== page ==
An Eco-sustainable World

Map of inequality in the world

Map of inequality in the world

Despite the great proclamations of the richest countries and their international policies, the third millennium did not show well to the starting line. Unfortunately, the gap between poor citizens and rich people in the world is still a fact.
The prosperous wealth (in terms of money, capital, and even in ecological terms) is not distributed equally; indeed, some data make it clear that the scissors between rich and poor and between rich and poor countries are growing. All this can not guarantee a lasting peace because there can be no peace without equality: it is a principle of indisputable truth. Since better than so many words can speak the images, we see this imbalance as it is presented. For this reason, a study was carried out by researchers from the Buffet Institute for Global Studies in Evanston (USA), which illustrated the current situation with a map.

The graphic representation was realized by calculating the Gini Coefficient, the most used instrument to represent economic inequality in the world.
The above-mentioned coefficient, invented by Italian statistician Corrado Gini, serves to measure the inequality of a distribution, which is why it is often used as an index to determine inequality in the distribution of income or wealth.
In the legend, the coefficient is a number between 0 and 1. With the value 0 there is a state of distributive equilibrium, where everyone perceives exactly the same income, but with value 1 indicates a situation of maximum imbalance where a person perceives all the country’s income while everyone else has a zero income.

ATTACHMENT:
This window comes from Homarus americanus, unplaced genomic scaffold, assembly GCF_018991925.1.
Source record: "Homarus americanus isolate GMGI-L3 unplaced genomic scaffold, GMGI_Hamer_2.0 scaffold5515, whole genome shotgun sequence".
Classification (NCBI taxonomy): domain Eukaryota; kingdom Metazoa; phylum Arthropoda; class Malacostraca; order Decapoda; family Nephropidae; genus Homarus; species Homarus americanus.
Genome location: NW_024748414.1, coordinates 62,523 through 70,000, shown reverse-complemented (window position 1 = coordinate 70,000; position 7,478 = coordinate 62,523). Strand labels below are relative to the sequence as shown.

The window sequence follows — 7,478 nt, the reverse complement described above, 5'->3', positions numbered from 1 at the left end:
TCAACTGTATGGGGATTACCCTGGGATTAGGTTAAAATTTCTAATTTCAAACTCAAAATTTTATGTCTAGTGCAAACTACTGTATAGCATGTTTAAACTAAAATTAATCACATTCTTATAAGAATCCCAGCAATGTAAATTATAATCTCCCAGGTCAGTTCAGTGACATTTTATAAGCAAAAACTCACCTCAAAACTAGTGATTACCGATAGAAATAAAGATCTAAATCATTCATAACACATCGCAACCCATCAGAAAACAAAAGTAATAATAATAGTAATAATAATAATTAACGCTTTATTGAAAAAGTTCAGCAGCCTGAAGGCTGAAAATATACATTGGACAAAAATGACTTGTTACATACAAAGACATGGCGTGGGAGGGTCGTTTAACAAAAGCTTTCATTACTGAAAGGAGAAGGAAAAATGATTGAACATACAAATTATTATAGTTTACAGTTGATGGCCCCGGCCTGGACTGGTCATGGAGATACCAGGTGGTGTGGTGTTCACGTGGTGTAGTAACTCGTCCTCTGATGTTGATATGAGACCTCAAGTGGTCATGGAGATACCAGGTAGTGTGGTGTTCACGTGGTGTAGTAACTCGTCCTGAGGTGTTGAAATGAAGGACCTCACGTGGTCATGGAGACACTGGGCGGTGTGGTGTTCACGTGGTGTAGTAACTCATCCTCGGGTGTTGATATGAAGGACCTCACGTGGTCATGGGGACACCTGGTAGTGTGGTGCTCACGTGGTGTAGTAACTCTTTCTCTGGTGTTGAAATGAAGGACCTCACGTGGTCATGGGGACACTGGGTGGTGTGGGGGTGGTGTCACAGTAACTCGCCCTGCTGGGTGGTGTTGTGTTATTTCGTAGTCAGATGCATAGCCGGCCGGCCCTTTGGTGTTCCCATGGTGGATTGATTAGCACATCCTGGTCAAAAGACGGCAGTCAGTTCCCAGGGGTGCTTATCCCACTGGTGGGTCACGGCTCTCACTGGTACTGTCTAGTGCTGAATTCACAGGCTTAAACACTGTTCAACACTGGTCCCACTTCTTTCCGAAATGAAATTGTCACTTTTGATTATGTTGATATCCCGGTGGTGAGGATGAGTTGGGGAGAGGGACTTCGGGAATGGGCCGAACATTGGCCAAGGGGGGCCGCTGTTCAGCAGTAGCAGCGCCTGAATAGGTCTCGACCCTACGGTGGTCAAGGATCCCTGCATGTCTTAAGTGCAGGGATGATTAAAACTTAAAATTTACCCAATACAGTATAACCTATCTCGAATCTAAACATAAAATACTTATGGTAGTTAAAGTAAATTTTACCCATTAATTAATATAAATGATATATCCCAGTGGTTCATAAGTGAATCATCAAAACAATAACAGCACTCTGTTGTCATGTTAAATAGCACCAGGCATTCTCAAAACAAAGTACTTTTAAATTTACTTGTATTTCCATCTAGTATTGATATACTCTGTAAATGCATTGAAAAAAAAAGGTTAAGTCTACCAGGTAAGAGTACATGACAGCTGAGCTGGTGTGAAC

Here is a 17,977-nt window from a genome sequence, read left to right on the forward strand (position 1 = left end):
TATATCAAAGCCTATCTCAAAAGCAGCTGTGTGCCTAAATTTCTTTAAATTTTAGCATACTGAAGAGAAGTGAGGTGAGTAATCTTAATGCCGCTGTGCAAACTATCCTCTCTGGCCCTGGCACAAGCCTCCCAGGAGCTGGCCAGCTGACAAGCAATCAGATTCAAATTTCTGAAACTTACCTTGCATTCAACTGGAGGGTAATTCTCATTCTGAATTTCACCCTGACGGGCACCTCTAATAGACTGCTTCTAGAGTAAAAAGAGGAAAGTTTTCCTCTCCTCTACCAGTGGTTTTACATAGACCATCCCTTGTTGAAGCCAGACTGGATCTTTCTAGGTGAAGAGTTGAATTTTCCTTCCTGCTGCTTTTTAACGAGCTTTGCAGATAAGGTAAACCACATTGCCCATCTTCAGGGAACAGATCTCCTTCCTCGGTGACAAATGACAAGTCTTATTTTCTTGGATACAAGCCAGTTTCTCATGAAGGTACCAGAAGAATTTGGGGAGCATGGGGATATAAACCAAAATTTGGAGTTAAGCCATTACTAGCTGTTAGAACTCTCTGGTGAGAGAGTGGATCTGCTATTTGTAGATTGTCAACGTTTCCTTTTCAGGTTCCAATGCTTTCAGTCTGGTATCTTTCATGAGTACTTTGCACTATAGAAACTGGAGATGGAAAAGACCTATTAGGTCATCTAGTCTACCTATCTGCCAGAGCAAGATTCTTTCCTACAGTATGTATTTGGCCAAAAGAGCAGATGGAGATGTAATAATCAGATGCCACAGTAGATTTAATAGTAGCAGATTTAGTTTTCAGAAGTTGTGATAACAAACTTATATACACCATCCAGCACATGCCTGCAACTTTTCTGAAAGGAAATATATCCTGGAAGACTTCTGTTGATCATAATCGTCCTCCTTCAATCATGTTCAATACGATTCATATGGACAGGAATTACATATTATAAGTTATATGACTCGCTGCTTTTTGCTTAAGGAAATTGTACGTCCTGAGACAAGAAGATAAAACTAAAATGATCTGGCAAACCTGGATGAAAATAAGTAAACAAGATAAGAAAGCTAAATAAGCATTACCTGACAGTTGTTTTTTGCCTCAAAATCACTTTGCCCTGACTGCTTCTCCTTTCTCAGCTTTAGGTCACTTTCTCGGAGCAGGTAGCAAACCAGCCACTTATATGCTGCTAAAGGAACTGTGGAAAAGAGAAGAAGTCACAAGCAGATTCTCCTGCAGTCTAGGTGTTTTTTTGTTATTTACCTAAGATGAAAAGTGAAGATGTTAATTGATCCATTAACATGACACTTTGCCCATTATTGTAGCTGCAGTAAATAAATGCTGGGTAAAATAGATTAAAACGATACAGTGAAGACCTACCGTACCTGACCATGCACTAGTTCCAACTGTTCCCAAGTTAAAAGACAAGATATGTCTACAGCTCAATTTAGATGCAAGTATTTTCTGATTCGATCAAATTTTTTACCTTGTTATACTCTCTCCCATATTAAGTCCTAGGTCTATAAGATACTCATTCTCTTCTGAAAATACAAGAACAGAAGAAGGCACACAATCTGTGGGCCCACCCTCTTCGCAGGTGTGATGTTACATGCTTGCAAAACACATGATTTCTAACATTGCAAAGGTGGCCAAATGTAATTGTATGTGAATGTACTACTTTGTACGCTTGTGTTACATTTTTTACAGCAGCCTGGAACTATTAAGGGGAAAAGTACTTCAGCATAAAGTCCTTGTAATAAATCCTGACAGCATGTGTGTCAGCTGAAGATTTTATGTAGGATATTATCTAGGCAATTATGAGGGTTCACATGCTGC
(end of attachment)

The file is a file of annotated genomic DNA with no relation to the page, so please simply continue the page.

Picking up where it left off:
One of the most stable continents, from this point of view is Europe: the situation seems stable, with “peaks of equality” in Germany and the Scandinavian countries.
Africa is the continent with the largest pockets of poverty but also with the most contradictory contradictions: just think of South Africa, where extreme wealth and bidonville are certainly not unnoticed.
Another interesting fact is that of Brazil and China: both countries are characterized by strong economic growth; but this does not correspond to equitable distribution of wealth.
Still to be noted is Japan: despite having faced periods of economic crisis, tsunamis and nuclear disasters, it remains one of the few places in the world with a fairer distribution of income among the various citizens.
We like to make good information especially for those who do not digest (and above all understand) the big migrations. There is always a reason behind poverty and this is never the daughter of justice.
Our states (including Italy) still have a political attitude from predators (free market without rules, property rights, private concessions, etc.), and the difference is that even if the pirates from the seas have practically disappeared, their customs have also disappeared if concealed by beautiful words and “civil” dresses, they have remained virtually unchanged.

Guido Bissanti

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